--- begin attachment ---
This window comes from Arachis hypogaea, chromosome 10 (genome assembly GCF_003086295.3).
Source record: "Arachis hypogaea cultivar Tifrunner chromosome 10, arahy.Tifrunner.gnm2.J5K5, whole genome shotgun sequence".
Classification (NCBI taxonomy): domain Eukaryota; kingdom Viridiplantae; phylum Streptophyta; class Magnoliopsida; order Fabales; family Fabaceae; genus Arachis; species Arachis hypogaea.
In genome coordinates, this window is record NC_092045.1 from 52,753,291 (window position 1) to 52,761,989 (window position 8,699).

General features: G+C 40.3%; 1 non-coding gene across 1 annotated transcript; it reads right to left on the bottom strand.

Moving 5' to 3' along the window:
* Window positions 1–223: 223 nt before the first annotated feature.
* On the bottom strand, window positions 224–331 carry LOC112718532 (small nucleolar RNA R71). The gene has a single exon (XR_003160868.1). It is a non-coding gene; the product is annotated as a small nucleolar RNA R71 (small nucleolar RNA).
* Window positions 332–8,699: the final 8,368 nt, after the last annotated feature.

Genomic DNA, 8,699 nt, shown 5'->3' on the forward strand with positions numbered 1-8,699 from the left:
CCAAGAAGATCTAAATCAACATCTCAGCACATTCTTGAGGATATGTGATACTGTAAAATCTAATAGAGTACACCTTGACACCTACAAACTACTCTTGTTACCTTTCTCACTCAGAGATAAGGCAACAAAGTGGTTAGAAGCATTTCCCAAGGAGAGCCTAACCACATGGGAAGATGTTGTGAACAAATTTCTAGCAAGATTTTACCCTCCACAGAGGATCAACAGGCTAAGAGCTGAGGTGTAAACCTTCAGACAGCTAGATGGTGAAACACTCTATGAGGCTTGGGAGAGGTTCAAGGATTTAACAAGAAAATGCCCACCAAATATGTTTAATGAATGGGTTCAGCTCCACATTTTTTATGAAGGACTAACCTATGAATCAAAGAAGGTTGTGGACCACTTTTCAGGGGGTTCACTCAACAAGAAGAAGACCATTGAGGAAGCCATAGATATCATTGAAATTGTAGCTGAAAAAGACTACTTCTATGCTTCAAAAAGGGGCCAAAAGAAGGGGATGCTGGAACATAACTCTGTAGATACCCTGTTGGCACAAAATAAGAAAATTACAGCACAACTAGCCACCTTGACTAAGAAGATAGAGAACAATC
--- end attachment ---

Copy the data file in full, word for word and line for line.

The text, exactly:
This window comes from Arachis hypogaea, chromosome 10 (genome assembly GCF_003086295.3).
Source record: "Arachis hypogaea cultivar Tifrunner chromosome 10, arahy.Tifrunner.gnm2.J5K5, whole genome shotgun sequence".
Classification (NCBI taxonomy): domain Eukaryota; kingdom Viridiplantae; phylum Streptophyta; class Magnoliopsida; order Fabales; family Fabaceae; genus Arachis; species Arachis hypogaea.
In genome coordinates, this window is record NC_092045.1 from 52,753,291 (window position 1) to 52,761,989 (window position 8,699).

General features: G+C 40.3%; 1 non-coding gene across 1 annotated transcript; it reads right to left on the bottom strand.

Moving 5' to 3' along the window:
* Window positions 1–223: 223 nt before the first annotated feature.
* On the bottom strand, window positions 224–331 carry LOC112718532 (small nucleolar RNA R71). The gene has a single exon (XR_003160868.1). It is a non-coding gene; the product is annotated as a small nucleolar RNA R71 (small nucleolar RNA).
* Window positions 332–8,699: the final 8,368 nt, after the last annotated feature.

Genomic DNA, 8,699 nt, shown 5'->3' on the forward strand with positions numbered 1-8,699 from the left:
CCAAGAAGATCTAAATCAACATCTCAGCACATTCTTGAGGATATGTGATACTGTAAAATCTAATAGAGTACACCTTGACACCTACAAACTACTCTTGTTACCTTTCTCACTCAGAGATAAGGCAACAAAGTGGTTAGAAGCATTTCCCAAGGAGAGCCTAACCACATGGGAAGATGTTGTGAACAAATTTCTAGCAAGATTTTACCCTCCACAGAGGATCAACAGGCTAAGAGCTGAGGTGTAAACCTTCAGACAGCTAGATGGTGAAACACTCTATGAGGCTTGGGAGAGGTTCAAGGATTTAACAAGAAAATGCCCACCAAATATGTTTAATGAATGGGTTCAGCTCCACATTTTTTATGAAGGACTAACCTATGAATCAAAGAAGGTTGTGGACCACTTTTCAGGGGGTTCACTCAACAAGAAGAAGACCATTGAGGAAGCCATAGATATCATTGAAATTGTAGCTGAAAAAGACTACTTCTATGCTTCAAAAAGGGGCCAAAAGAAGGGGATGCTGGAACATAACTCTGTAGATACCCTGTTGGCACAAAATAAGAAAATTACAGCACAACTAGCCACCTTGACTAAGAAGATAGAGAACAATC